Accountability For High School Athletes – Covid Considerations
High school athletics presents a unique challenge in holding athletes accountable in the off-season. Unlike higher levels like college or the pros, there is no written mandate or requirement that high school athletes MUST train or prepare.
And while there may not be a formal mandate, many high school coaches look for creative ways to hold their athletes accountable. As Covid has forced many teams to train and workout remotely, accountability has a new layer of difficulty.
At first, the immediate reaction might be to host Zoom workouts for the team. But getting everyone to log on at the same time can be tough due to computer and internet access. Another thought might be to have students submit videos of themselves working out at home, but collecting large hour-long files will inevitably eat away at your storage.
Coach Ian Bonner has not let Covid deter his team’s summer training and accountability but instead has found creative ways to get the most out of his athletes and team.
With information overload and enough on kids’ plates, Coach Bonner set out to make sure expectations were very clear.
“We wanted to make sure our athletes knew it was we, and not you. We were all going to get through this summer training together.”
And by clearly defining that it was going to be a group mission, Coach Bonner laid out the format for how workouts and training were going to look. Without access to a weight room, athletes are expected to get 4 Workouts & 1 Mobility Session done throughout the week at home.
By using the PLT4M app, athletes would be able to tap into workouts remotely and get credit for completing their workouts. All of the coaches would have access to the app as well, to gain insights on who was and was not completing the weekly sessions.
Relationships and Communication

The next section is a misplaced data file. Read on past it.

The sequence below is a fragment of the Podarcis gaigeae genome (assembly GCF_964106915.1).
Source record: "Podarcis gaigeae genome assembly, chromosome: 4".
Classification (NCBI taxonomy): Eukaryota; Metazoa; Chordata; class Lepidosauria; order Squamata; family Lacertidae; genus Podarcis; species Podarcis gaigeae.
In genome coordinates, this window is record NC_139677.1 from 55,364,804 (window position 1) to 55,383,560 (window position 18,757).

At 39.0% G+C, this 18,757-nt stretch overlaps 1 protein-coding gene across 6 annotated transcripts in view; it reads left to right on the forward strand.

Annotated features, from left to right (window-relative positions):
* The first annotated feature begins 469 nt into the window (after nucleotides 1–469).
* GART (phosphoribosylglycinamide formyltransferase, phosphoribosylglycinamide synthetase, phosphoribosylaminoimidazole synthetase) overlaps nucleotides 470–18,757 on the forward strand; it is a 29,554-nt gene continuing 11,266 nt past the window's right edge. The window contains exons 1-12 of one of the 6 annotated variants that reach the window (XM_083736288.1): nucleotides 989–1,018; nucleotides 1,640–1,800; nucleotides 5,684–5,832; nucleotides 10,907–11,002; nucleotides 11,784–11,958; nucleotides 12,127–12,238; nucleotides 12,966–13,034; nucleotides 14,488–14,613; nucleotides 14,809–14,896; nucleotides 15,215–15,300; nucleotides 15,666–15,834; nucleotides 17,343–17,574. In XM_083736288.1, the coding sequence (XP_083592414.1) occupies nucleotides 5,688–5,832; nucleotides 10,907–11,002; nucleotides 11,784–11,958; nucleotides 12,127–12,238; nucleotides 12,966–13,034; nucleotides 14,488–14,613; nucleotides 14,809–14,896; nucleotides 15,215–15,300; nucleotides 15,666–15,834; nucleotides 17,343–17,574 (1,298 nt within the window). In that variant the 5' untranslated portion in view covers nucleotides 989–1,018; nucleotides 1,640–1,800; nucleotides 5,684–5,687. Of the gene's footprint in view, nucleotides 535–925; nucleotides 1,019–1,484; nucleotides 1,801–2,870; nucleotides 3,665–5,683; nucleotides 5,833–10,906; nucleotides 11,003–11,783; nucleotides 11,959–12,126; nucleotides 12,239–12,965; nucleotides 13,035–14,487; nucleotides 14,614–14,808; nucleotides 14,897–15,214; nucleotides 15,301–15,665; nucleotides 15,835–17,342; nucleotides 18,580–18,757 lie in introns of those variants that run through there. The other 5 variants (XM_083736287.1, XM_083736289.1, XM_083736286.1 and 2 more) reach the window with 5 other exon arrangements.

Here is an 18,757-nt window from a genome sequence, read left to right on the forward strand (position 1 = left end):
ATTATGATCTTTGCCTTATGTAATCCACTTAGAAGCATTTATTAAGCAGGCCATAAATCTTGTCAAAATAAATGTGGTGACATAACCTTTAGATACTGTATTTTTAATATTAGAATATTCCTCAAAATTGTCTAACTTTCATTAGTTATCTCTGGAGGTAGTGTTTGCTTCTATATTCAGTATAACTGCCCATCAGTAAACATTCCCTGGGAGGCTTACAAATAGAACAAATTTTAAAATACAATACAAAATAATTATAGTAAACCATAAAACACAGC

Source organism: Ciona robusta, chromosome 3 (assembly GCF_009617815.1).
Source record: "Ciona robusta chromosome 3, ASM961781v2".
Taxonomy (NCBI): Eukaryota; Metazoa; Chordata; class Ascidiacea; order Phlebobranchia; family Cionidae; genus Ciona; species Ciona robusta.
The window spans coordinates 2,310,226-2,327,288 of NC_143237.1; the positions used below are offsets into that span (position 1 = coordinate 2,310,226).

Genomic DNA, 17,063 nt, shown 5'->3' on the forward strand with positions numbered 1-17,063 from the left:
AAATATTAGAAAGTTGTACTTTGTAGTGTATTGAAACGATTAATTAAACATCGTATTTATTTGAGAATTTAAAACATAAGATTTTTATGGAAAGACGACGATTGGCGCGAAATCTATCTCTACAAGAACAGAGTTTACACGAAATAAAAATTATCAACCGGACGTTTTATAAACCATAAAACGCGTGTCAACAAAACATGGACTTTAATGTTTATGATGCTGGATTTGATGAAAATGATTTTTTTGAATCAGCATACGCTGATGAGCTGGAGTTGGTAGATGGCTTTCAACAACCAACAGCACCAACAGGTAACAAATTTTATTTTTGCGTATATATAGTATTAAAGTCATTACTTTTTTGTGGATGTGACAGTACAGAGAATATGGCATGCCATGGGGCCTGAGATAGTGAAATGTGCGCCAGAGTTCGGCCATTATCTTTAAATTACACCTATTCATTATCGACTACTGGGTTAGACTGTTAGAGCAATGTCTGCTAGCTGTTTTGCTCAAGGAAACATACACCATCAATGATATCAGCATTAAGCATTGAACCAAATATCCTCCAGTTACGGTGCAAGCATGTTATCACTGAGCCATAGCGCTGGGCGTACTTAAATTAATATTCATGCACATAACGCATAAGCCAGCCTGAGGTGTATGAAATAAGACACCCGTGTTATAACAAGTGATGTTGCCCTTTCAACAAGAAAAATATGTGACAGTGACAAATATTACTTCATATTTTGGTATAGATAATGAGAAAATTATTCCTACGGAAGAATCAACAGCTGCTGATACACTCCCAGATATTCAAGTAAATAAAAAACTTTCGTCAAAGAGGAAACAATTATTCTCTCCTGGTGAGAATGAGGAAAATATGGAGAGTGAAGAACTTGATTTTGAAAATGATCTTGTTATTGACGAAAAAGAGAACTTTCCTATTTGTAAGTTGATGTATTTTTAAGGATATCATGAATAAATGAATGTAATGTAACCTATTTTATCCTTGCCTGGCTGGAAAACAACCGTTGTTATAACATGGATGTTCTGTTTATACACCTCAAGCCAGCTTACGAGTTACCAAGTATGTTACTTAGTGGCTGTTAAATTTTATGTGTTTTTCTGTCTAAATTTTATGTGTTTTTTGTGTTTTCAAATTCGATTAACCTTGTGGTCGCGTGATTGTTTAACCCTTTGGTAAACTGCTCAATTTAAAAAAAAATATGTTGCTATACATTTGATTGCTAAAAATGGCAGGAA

While the initial steps for holding athletes accountable were formed, Coach Bonner knew that holding kids to a high standard was not a passive endeavor. To keep a consistent stream of accountability, Coach Bonner made sure that he had a way to get in contact with each athlete.
“I make sure that I have a way to contact each athlete individually. Whatever it takes, there needs to be a clear stream of communication. If I am seeing someone is not hitting their workouts, they can expect a message from me.”
And Coach Bonner’s message is not one of frustration or chastisement, but rather support.
“I will say to someone, ‘Hey I saw you only got two workouts done this week…what do we have to do change that in coming weeks?'”
Check out how PLT4M can help you keep your athletes accountable!
Simple check-ins can do a lot, but athletes seeing themselves and their coaches working out can create a whole new level of buzz and excitement. With different social media accounts, Coach Bonner can highlight those training and working out at home.
Athletes, Coaches, and even alumni all receive shout outs and praise throughout the week. In doing so, the initial message of ‘we are all in this together’ continues throughout the summer.
“We wanted to incentivize what kids care about. Either they are taking part and excited about it, or maybe they aren’t and will start to ask themselves if they should get in on the action.”
From showcasing athletes drawing agility ladders in chalk to loading up buckets and other household items to add weight, working out at home became cool.
Competition and Reward
While the social aspect of training is fun and exciting, the competition that is fostered via the PLT4M app is another layer of accountability that does not go unnoticed.
Through daily finishers and other weekly challenges, athletes have a chance to see their hard work in reports and leaderboards via PLT4M.
Individual reports can show and highlight the personal improvement that athletes have made. In addition, the different daily and weekly leaderboards stir some friendly competition among friends and teammates.
If It Were Easy, Everyone Would Do It
High school coaches know that holding kids accountable will always be a challenge. Right now, with Covid, people like Coach Bonner and others are just forced into having to be a bit more creative with how they go about engaging and encouraging their athletes.
For Coach Bonner, it might be hitting a Zoom workout with his athletes, snapping a screenshot of a leaderboard and posting it on social media, or just calling an underclassman to check-in.
No matter what you chose to do in the hopes of accountability, remember that if coaching high school athletes was easy, everyone would do it!